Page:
Of course, my enthusiasm for on-rope CB hauls is very much a subjective evaluation and I wouldn't want anyone just taking my word for it without testing a few of these systems for themselves.


For the most part, the diagrams, calculations and the table comparing the results and the subjective evaluation are self-explanatory.

A few words about system XXXV: although it looks very similar to XXXIV, its hauling capacity is much poorer. I can think of a few reasons for this but there doesn't seem to be much point in making this report even longer by discussing the whys of a poorer system.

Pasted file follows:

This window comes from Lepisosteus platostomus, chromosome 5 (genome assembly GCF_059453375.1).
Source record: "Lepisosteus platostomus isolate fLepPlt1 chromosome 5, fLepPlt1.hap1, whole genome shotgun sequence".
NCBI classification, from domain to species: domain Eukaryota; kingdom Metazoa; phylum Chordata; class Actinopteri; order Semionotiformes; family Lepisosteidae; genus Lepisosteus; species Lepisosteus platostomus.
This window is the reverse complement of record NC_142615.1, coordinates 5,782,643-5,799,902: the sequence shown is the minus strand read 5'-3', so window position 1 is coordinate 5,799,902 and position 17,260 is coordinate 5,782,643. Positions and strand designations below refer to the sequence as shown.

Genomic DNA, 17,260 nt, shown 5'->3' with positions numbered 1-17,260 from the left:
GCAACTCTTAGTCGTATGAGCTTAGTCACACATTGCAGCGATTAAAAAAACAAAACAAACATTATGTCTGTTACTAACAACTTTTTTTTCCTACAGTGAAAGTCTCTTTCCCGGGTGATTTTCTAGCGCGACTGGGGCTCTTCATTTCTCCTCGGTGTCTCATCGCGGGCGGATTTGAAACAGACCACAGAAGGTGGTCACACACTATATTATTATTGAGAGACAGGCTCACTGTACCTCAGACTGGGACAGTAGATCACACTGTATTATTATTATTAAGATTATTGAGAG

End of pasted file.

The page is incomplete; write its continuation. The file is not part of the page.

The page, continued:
If only standard systems are used (as opposed to on-rope CB systems) and no pulleys are available, my tests and calculations reiterate what David said, which is that his cord 2:1 system performs significantly better than the classic on-rope Z 3:1. As mentioned earlier and shown in the diagrams and table, David's system did not do well with weights above my own until I started using additional pull-up loops. Pull-up loops increased the hauling capacity of all systems by a large amount. The highest capacity is usually obtained with the loop in "position1", ie that closest to the rescuer. In this position, the loop has to be slid down more frequently but, since it is always at hand and set on a tensioned rope or cord, adjusting it is quite fast and straightforward. As a general strategy, it appears that it would make sense to select, for a given haul, a system that should deliver the capacity needed without the addition of a pull-up loop. Adding this loop first to position2 can be done quickly and easily to significantly increase the strength of the system if the haul turns out to be harder than expected, without changing the basic characteristics of the system (such as how much you can pull with each stroke, how often you must reset, etc.). If more strength is still needed, a pull-up prusik loop can be placed at position1 instead at the relatively small additional cost of resetting it more often.